The Cultural Life of the American Colonies $16.95
By: Luis B. Wright

Authoritative and perceptive, this sweeping survey covers 150 years of cultural evolution in colonial America, from 1607 to 1763. Developments in religion, literature, education, and social thought receive a thorough analysis, enlivened by a blend of wit and panache that captures all the excitement of forming a new civilization.

Written by a distinguished scholar and educator who served as director of the Folger Shakespeare Library and specialized in the colonial era, this volume addresses a broad array of topics: the region’s agrarian society and leadership; influence of non-English elements; variety of religions and zeal for education; reading habits and the desire for learning; literary production in the North and South; drama, music, and other diversions; architecture and the decorative arts; scientific interests and observations; and many other fascinating subjects.


Peacekeepers and Conquerors $45.00
By: Samuel J. Watson

Watson, professor of history at the United States Military Academy at West Point, focuses on the quarter-century between the United States Army’s reduction in force in 1821 and the Mexican-American War. Throughout his account, Watson shows how military professionalism did not develop independent of civilian society, nor was it simply a matter of growing expertise in the art of conventional warfare. By examining the range of operations over the course of this quarter-century, he shows that the processes of peacekeeping, coercive diplomacy, and conquest were intricately and inextricably woven together.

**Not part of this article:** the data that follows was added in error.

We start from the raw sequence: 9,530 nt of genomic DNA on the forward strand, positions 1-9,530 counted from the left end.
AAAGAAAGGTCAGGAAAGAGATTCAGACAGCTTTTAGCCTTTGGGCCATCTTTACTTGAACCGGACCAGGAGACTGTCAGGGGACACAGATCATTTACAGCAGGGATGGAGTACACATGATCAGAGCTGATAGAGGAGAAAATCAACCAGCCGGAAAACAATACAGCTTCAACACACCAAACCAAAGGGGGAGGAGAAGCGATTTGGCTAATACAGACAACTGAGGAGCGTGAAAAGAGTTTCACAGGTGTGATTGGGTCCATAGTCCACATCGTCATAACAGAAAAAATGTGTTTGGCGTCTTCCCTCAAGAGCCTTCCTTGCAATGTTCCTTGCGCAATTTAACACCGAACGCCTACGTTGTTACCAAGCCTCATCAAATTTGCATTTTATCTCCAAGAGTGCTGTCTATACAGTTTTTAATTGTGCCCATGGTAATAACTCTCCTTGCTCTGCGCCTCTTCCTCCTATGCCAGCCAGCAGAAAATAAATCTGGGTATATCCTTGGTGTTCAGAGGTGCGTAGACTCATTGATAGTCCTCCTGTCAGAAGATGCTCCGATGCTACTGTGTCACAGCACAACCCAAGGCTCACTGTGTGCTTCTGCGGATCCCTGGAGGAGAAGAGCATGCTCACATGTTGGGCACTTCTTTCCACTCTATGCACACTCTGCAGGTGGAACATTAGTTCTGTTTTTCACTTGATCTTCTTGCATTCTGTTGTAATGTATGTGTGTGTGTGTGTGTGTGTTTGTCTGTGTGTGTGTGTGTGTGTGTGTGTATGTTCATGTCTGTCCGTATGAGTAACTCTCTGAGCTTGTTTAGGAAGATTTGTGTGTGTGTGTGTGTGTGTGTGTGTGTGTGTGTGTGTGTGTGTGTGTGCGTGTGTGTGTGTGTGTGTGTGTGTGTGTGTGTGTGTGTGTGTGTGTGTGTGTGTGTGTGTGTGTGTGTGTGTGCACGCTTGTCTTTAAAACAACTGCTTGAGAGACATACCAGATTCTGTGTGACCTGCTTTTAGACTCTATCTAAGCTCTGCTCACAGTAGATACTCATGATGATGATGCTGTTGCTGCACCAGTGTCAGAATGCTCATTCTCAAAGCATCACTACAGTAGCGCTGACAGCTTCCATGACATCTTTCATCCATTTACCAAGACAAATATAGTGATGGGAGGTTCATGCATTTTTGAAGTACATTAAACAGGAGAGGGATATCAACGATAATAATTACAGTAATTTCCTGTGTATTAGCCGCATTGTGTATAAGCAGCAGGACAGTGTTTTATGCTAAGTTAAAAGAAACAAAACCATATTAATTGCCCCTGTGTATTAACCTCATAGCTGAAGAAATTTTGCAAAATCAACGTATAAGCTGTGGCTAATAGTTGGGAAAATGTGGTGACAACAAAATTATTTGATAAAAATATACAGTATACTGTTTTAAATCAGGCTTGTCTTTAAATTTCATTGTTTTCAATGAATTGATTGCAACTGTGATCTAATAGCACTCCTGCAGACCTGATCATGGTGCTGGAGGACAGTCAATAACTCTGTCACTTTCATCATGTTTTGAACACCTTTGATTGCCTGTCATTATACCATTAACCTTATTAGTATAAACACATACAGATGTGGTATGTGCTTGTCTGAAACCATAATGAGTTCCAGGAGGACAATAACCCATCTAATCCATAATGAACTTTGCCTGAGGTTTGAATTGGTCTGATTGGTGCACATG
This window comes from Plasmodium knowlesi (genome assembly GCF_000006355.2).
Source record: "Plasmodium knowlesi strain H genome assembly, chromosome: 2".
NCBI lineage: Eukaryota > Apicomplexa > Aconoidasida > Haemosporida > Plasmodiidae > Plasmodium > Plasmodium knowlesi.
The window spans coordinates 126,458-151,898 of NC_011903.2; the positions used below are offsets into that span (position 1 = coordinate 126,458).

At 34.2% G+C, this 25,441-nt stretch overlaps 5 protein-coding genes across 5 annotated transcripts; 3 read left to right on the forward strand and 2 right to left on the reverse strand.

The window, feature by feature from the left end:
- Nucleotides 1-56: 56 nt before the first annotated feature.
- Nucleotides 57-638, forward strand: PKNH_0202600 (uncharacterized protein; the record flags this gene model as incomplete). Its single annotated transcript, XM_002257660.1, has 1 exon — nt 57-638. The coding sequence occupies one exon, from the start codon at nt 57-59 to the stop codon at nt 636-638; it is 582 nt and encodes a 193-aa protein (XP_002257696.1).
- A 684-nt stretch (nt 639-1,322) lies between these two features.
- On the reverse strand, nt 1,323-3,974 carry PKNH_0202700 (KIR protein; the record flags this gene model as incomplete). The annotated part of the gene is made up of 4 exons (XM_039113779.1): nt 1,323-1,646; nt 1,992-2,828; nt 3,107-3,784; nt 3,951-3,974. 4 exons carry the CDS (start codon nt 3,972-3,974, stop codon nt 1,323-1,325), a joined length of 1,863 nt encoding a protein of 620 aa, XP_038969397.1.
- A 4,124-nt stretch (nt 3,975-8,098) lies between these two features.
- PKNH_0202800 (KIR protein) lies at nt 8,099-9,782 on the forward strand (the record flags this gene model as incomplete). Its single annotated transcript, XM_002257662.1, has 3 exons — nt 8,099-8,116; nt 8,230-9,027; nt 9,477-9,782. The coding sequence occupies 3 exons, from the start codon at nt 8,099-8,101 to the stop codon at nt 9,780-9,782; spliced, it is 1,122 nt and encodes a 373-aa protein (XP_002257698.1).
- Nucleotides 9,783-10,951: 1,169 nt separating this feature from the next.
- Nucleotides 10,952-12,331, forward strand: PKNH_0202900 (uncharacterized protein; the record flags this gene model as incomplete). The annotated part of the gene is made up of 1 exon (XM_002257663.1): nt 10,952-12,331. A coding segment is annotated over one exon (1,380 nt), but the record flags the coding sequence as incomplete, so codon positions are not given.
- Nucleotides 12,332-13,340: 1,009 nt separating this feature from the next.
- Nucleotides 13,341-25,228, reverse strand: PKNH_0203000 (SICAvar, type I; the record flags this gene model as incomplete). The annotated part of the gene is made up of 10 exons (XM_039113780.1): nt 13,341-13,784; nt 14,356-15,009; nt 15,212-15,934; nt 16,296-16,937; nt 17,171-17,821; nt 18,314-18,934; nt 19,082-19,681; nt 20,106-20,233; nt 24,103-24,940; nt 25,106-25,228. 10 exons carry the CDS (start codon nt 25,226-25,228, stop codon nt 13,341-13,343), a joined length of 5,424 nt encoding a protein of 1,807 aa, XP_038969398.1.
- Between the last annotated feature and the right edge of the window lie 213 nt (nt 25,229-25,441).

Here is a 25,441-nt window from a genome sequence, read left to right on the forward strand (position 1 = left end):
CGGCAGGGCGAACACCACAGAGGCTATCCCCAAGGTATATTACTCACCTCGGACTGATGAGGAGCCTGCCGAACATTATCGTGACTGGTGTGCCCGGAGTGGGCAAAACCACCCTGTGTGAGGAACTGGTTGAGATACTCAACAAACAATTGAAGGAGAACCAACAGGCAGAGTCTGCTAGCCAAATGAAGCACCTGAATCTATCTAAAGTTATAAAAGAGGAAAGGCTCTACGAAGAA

Diary of an Early American Boy $12.95
By: Eric Sloane

diary-of-an-early-american-boy-coverFor his fifteenth birthday in 1805, young Noah Blake’s parents gave him a little leather-bound diary in which he recorded the various activities on his father’s farm. This reprint of an actual early nineteenth-century book provides today’s readers with a delightful rarity — a view of bygone days through the eyes of a young boy. Eric Sloane has taken the notebook with its brief comments and expanded the daily entries with explanatory narrative and 72 of his own remarkable drawings.


Southern Federalists $23.95
By: James H. Broussard

During the past quarter century America’s first party system has been the focus of a substantial amount of scholarly research. The Southern Federalists, 1800-1816 is the first attempt to chart the history of the Federalist Party in the South following the election of 1800.


Brandywine $34.95
By: Michael C. Harris

The book is an in-depth military history of the Battle of Brandywine, one of the pivotal battles of the Revolutionary War in which James Monroe fought.

This battle, also known as the Battle of Brandywine Creek, was fought between the American army of General George Washington and the British army of General Sir William Howe on September 11, 1777. The British Army defeated the Americans and forced them to withdraw toward Philadelphia. More troops fought at Brandywine than in any other battle of the Revolutionary War.


Mistress of Riversdale: The Plantation Letters of Rosalie Stier Calvert $23.95
Edited by: Margaret Callcott

Recipient of the Maryland Historical Society’s Annual Book Prize. Peruse a collection of letters that document the timeless elements of domestic life—family, relationships, childbirth, illness, household chores. The reader is transported to the ups and downs of daily living at the Riversdale Plantation.